Philadelphia, PA, May 21, 2002 Wyeth Pharmaceuticals, a division of Wyeth (NYSE:WYE), announced today that 67 percent of patients with depression maintained remission of their symptoms, a critical milestone on the way to recovering from their disease, after a year of therapy with the antidepressant Effexor XR (venlafaxine HCl), according to data from a multicenter trial presented at the American Psychiatric Associations (APA) annual meeting.
For patients with recurrent major depression who achieve remission, continuing with Effexor XR is particularly effective in maintaining that remission, said lead investigator Charles Nemeroff, M.D., Ph.D., Reunette W. Harris Professor and Chairman of the Department of Psychiatry and Behavioral Sciences at Emory University School of Medicine. Given these data, people suffering from recurrent depression and their health care providers can aim to virtually eliminate depression symptoms, rather than settle for a mere response to treatment.
All of the patients had previously achieved remission during six months of Effexor XR therapy, in the first stage of the study. They were then asked to participate in a second, 12-month double-blind placebo-substitution phase in which neither the investigators nor the patients knew who received the drug or a placebo until the end of the trial.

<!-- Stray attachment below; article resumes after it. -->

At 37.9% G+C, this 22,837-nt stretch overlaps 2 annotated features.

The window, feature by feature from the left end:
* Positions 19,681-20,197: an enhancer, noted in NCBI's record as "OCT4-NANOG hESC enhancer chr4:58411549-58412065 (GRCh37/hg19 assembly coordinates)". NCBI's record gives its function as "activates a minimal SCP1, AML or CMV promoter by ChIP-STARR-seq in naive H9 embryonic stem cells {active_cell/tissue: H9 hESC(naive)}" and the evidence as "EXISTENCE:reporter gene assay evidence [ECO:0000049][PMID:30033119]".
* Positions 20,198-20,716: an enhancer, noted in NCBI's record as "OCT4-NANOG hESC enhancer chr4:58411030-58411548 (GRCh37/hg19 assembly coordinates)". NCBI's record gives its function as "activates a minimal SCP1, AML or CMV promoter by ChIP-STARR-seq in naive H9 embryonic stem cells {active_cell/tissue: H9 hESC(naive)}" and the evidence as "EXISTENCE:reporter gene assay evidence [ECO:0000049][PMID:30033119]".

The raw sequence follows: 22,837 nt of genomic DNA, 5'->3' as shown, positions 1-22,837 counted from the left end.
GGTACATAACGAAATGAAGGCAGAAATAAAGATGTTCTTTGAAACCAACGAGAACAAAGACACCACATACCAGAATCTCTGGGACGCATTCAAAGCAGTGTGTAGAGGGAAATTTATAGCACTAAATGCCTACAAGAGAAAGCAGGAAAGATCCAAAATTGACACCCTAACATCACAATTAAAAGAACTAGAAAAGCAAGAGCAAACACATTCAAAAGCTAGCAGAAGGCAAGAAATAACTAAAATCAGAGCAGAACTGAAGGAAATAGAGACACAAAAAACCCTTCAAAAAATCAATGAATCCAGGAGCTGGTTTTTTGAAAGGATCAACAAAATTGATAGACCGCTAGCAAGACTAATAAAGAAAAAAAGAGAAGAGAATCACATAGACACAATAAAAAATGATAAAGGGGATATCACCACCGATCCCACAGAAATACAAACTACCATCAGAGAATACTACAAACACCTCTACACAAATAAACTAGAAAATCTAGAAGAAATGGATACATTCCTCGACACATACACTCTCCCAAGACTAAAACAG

During the open-label first stage of the study, 43 percent of patients reached remission after eight weeks of therapy; this rose to 53 percent at the end of six months. The researchers defined remission as a score of seven or less on the 17-item Hamilton Rating Scale for Depression (HAM-D17), a standard depression rating scale.
During the second stage of the study, investigators found a significantly higher percentage of patients maintained their remission among the 106 members of the Effexor XR group compared to the 107 participants receiving a placebo at each monthly observation point after the first month of treatment. At the end of 12 Page: 1 2 3 Related medicine news :1
Contact: Doug Petkus, Wyeth Pharmaceuticals
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